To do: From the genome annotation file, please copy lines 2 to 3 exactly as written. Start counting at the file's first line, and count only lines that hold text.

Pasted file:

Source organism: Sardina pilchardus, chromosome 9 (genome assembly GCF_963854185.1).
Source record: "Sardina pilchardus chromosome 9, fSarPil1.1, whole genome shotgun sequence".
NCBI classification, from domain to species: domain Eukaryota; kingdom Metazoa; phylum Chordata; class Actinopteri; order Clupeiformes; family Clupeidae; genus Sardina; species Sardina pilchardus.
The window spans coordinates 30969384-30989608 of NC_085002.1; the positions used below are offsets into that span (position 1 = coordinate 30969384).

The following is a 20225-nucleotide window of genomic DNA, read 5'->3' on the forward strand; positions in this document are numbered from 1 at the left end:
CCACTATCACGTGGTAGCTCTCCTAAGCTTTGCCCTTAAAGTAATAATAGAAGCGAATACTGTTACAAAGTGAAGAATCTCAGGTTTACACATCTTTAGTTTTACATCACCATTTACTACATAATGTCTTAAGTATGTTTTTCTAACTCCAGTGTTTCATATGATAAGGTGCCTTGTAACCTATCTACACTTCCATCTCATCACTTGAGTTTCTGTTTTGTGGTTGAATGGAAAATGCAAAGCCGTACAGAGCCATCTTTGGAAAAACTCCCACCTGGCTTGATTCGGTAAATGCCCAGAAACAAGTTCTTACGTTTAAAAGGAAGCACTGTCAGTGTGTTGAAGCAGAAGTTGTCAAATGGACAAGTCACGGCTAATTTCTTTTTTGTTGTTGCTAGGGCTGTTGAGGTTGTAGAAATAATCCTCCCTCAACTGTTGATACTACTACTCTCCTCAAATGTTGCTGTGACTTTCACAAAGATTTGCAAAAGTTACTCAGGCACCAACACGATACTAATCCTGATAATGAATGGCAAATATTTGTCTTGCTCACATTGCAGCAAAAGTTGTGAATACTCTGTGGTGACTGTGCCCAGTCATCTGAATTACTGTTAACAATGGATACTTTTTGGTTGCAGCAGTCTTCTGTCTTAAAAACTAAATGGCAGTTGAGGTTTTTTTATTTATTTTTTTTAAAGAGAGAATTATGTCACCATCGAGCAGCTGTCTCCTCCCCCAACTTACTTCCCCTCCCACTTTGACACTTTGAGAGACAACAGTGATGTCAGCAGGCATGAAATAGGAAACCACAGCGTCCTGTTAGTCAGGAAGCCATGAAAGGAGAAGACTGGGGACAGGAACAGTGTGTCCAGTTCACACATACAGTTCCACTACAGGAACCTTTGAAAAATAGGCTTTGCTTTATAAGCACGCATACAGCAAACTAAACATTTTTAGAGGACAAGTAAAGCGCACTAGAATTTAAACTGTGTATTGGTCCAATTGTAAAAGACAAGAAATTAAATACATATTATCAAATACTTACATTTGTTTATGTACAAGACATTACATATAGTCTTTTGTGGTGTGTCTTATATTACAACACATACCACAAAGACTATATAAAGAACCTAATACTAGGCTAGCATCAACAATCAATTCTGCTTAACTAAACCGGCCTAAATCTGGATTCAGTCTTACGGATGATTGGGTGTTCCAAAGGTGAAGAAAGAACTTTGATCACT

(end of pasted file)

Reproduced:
Source record: "Sardina pilchardus chromosome 9, fSarPil1.1, whole genome shotgun sequence".
NCBI classification, from domain to species: domain Eukaryota; kingdom Metazoa; phylum Chordata; class Actinopteri; order Clupeiformes; family Clupeidae; genus Sardina; species Sardina pilchardus.